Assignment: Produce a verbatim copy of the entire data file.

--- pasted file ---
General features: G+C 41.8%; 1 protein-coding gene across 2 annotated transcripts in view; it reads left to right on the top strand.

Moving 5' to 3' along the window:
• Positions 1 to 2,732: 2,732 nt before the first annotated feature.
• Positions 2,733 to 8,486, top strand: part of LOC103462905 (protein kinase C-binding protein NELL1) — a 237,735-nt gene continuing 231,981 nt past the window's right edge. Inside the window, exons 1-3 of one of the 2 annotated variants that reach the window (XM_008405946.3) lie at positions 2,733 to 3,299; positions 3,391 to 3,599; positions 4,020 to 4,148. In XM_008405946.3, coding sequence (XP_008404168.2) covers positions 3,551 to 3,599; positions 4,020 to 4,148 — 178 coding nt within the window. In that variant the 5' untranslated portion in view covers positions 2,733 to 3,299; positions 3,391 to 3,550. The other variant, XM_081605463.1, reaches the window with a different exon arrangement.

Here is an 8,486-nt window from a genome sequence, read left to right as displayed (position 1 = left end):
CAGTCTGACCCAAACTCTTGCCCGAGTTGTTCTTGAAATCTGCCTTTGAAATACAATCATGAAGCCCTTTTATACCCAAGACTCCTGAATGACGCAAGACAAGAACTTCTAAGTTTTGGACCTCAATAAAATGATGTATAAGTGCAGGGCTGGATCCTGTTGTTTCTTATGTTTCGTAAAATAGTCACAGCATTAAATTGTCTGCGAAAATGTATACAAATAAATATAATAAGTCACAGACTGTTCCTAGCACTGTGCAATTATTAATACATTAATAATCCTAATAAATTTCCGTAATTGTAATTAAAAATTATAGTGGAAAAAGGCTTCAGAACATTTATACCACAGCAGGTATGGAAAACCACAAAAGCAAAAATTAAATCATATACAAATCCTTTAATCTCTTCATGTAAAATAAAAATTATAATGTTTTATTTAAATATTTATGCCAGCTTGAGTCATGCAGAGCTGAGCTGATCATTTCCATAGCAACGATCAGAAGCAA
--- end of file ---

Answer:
General features: G+C 41.8%; 1 protein-coding gene across 2 annotated transcripts in view; it reads left to right on the top strand.

Moving 5' to 3' along the window:
• Positions 1 to 2,732: 2,732 nt before the first annotated feature.
• Positions 2,733 to 8,486, top strand: part of LOC103462905 (protein kinase C-binding protein NELL1) — a 237,735-nt gene continuing 231,981 nt past the window's right edge. Inside the window, exons 1-3 of one of the 2 annotated variants that reach the window (XM_008405946.3) lie at positions 2,733 to 3,299; positions 3,391 to 3,599; positions 4,020 to 4,148. In XM_008405946.3, coding sequence (XP_008404168.2) covers positions 3,551 to 3,599; positions 4,020 to 4,148 — 178 coding nt within the window. In that variant the 5' untranslated portion in view covers positions 2,733 to 3,299; positions 3,391 to 3,550. The other variant, XM_081605463.1, reaches the window with a different exon arrangement.

Here is an 8,486-nt window from a genome sequence, read left to right as displayed (position 1 = left end):
CAGTCTGACCCAAACTCTTGCCCGAGTTGTTCTTGAAATCTGCCTTTGAAATACAATCATGAAGCCCTTTTATACCCAAGACTCCTGAATGACGCAAGACAAGAACTTCTAAGTTTTGGACCTCAATAAAATGATGTATAAGTGCAGGGCTGGATCCTGTTGTTTCTTATGTTTCGTAAAATAGTCACAGCATTAAATTGTCTGCGAAAATGTATACAAATAAATATAATAAGTCACAGACTGTTCCTAGCACTGTGCAATTATTAATACATTAATAATCCTAATAAATTTCCGTAATTGTAATTAAAAATTATAGTGGAAAAAGGCTTCAGAACATTTATACCACAGCAGGTATGGAAAACCACAAAAGCAAAAATTAAATCATATACAAATCCTTTAATCTCTTCATGTAAAATAAAAATTATAATGTTTTATTTAAATATTTATGCCAGCTTGAGTCATGCAGAGCTGAGCTGATCATTTCCATAGCAACGATCAGAAGCAA